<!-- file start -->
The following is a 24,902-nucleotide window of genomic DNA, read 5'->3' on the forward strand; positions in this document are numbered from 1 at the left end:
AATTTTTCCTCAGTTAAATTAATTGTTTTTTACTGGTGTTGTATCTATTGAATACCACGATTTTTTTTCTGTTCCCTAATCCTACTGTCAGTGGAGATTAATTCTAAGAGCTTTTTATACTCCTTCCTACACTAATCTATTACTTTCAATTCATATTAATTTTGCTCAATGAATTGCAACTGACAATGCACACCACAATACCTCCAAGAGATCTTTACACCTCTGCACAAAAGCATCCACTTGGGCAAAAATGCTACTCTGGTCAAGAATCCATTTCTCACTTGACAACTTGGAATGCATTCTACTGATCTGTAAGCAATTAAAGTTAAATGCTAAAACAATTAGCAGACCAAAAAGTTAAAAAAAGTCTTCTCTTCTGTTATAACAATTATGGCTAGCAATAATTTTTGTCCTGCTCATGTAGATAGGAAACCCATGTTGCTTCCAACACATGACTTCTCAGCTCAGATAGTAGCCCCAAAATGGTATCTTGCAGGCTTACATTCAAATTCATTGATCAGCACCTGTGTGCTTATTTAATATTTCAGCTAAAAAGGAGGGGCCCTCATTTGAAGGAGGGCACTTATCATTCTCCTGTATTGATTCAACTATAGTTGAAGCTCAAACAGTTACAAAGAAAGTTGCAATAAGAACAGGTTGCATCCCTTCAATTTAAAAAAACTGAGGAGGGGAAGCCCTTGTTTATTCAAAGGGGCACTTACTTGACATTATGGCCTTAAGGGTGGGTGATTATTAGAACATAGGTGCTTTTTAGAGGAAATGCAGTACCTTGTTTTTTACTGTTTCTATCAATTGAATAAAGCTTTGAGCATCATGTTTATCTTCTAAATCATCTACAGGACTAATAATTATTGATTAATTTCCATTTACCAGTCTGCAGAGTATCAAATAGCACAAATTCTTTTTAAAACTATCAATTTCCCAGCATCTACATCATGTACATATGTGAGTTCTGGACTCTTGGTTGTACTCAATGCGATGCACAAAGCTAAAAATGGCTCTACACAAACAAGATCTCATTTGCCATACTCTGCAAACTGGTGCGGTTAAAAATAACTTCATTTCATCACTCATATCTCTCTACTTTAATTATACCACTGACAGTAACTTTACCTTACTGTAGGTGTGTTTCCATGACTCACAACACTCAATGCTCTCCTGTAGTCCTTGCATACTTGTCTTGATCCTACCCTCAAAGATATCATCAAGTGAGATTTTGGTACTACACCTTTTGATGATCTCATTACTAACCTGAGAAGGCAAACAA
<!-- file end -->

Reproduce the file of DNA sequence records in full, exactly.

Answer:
The following is a 24,902-nucleotide window of genomic DNA, read 5'->3' on the forward strand; positions in this document are numbered from 1 at the left end:
AATTTTTCCTCAGTTAAATTAATTGTTTTTTACTGGTGTTGTATCTATTGAATACCACGATTTTTTTTCTGTTCCCTAATCCTACTGTCAGTGGAGATTAATTCTAAGAGCTTTTTATACTCCTTCCTACACTAATCTATTACTTTCAATTCATATTAATTTTGCTCAATGAATTGCAACTGACAATGCACACCACAATACCTCCAAGAGATCTTTACACCTCTGCACAAAAGCATCCACTTGGGCAAAAATGCTACTCTGGTCAAGAATCCATTTCTCACTTGACAACTTGGAATGCATTCTACTGATCTGTAAGCAATTAAAGTTAAATGCTAAAACAATTAGCAGACCAAAAAGTTAAAAAAAGTCTTCTCTTCTGTTATAACAATTATGGCTAGCAATAATTTTTGTCCTGCTCATGTAGATAGGAAACCCATGTTGCTTCCAACACATGACTTCTCAGCTCAGATAGTAGCCCCAAAATGGTATCTTGCAGGCTTACATTCAAATTCATTGATCAGCACCTGTGTGCTTATTTAATATTTCAGCTAAAAAGGAGGGGCCCTCATTTGAAGGAGGGCACTTATCATTCTCCTGTATTGATTCAACTATAGTTGAAGCTCAAACAGTTACAAAGAAAGTTGCAATAAGAACAGGTTGCATCCCTTCAATTTAAAAAAACTGAGGAGGGGAAGCCCTTGTTTATTCAAAGGGGCACTTACTTGACATTATGGCCTTAAGGGTGGGTGATTATTAGAACATAGGTGCTTTTTAGAGGAAATGCAGTACCTTGTTTTTTACTGTTTCTATCAATTGAATAAAGCTTTGAGCATCATGTTTATCTTCTAAATCATCTACAGGACTAATAATTATTGATTAATTTCCATTTACCAGTCTGCAGAGTATCAAATAGCACAAATTCTTTTTAAAACTATCAATTTCCCAGCATCTACATCATGTACATATGTGAGTTCTGGACTCTTGGTTGTACTCAATGCGATGCACAAAGCTAAAAATGGCTCTACACAAACAAGATCTCATTTGCCATACTCTGCAAACTGGTGCGGTTAAAAATAACTTCATTTCATCACTCATATCTCTCTACTTTAATTATACCACTGACAGTAACTTTACCTTACTGTAGGTGTGTTTCCATGACTCACAACACTCAATGCTCTCCTGTAGTCCTTGCATACTTGTCTTGATCCTACCCTCAAAGATATCATCAAGTGAGATTTTGGTACTACACCTTTTGATGATCTCATTACTAACCTGAGAAGGCAAACAA